Baylor study links phosphorus level with declines in stream water quality
A new Baylor University study funded by the U.S. Environmental Protection Agency found that concentrations of phosphorus above 20 parts per billion (ppb) are linked to declines in water quality and aquatic plant and animal life. The study, which is the first to use the new Baylor Experimental Aquatic Research (BEAR) stream facility, demonstrates with certainty that an amount of phosphorus over a certain level does cause negative changes observed in many Texas streams, according to a Baylor news release.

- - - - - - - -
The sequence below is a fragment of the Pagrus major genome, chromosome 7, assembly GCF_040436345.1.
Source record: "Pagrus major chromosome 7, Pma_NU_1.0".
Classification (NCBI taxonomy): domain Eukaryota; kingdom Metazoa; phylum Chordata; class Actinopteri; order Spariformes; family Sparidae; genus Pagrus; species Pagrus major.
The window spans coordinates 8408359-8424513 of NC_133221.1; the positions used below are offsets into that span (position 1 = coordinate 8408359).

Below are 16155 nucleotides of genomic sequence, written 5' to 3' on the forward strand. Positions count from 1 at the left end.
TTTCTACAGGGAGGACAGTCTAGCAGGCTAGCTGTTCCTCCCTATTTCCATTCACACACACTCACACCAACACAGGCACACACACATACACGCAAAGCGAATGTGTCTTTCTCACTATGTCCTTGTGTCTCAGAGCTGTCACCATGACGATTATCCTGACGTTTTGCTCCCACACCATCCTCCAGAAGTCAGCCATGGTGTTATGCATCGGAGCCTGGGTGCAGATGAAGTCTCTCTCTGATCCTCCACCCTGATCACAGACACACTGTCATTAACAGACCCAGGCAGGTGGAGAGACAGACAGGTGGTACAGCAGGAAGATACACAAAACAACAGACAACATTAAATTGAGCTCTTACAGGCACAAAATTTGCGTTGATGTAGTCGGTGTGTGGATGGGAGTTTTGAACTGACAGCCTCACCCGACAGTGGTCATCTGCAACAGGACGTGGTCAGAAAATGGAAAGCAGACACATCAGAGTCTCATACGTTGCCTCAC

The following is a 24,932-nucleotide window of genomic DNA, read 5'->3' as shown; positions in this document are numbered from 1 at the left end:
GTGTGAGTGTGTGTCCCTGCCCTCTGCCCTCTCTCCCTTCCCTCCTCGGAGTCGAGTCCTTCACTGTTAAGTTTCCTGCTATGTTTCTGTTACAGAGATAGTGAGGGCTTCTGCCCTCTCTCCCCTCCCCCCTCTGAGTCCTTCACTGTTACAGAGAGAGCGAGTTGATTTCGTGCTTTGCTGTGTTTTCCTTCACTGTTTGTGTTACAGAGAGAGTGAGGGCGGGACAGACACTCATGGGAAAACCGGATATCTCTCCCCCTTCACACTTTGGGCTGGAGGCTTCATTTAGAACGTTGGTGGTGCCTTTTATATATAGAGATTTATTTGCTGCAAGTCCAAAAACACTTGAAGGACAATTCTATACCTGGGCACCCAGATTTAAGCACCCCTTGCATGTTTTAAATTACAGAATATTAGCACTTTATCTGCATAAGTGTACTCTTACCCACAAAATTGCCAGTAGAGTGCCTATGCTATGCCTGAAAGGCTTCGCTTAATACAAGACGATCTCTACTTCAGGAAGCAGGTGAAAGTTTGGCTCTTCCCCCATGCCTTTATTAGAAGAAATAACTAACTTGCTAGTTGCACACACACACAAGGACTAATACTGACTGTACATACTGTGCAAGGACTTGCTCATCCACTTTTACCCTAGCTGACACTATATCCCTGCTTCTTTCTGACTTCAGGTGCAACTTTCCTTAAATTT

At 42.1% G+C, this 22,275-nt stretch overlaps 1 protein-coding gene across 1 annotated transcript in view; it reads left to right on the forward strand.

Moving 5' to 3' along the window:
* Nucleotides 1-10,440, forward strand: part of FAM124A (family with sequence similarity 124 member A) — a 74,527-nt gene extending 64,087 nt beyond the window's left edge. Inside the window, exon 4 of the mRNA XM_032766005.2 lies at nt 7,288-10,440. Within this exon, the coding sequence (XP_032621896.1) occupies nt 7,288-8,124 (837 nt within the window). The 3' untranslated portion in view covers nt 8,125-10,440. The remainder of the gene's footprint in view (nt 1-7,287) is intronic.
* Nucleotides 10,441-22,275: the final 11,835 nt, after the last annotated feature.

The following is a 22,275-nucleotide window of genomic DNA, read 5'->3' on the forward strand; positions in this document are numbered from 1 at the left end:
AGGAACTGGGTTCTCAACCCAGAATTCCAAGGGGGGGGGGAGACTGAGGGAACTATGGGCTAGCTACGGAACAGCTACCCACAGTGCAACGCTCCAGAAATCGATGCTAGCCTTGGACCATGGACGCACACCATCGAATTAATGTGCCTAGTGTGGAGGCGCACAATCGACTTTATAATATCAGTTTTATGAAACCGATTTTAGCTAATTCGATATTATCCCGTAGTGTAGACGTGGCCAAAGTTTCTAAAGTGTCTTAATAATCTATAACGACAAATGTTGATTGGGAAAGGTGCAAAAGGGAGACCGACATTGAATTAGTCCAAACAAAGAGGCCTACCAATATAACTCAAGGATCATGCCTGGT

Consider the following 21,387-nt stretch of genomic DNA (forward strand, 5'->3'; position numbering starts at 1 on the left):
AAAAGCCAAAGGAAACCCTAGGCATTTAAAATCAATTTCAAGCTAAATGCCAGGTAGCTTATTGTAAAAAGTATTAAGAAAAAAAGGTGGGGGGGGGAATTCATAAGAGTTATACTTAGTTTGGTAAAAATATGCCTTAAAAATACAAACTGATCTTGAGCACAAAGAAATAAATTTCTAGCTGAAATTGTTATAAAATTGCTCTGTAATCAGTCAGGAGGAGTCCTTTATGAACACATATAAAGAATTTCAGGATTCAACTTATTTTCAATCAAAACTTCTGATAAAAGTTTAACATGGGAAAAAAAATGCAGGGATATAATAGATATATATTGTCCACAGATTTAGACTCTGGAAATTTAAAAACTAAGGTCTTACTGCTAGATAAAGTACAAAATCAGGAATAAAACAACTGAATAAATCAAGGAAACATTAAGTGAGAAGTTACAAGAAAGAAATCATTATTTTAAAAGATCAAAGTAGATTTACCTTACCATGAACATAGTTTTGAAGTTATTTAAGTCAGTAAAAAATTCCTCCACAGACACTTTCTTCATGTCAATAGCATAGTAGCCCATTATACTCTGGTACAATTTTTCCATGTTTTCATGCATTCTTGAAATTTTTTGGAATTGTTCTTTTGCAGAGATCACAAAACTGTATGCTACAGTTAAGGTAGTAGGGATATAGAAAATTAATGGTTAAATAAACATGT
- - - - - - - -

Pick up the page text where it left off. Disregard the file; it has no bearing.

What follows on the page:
Dr. Ryan King, associate professor of biology at Baylor, led the study. The team of researchers collected water nutrient samples and measured algae and aquatic vegetation growth over a 2-year period from 26 different streams in Texas. They compared phosphorus levels to how much algae and aquatic vegetation was present. The researchers then conducted controlled experiments at the BEAR facility by dosing the streams with various phosphorus levels.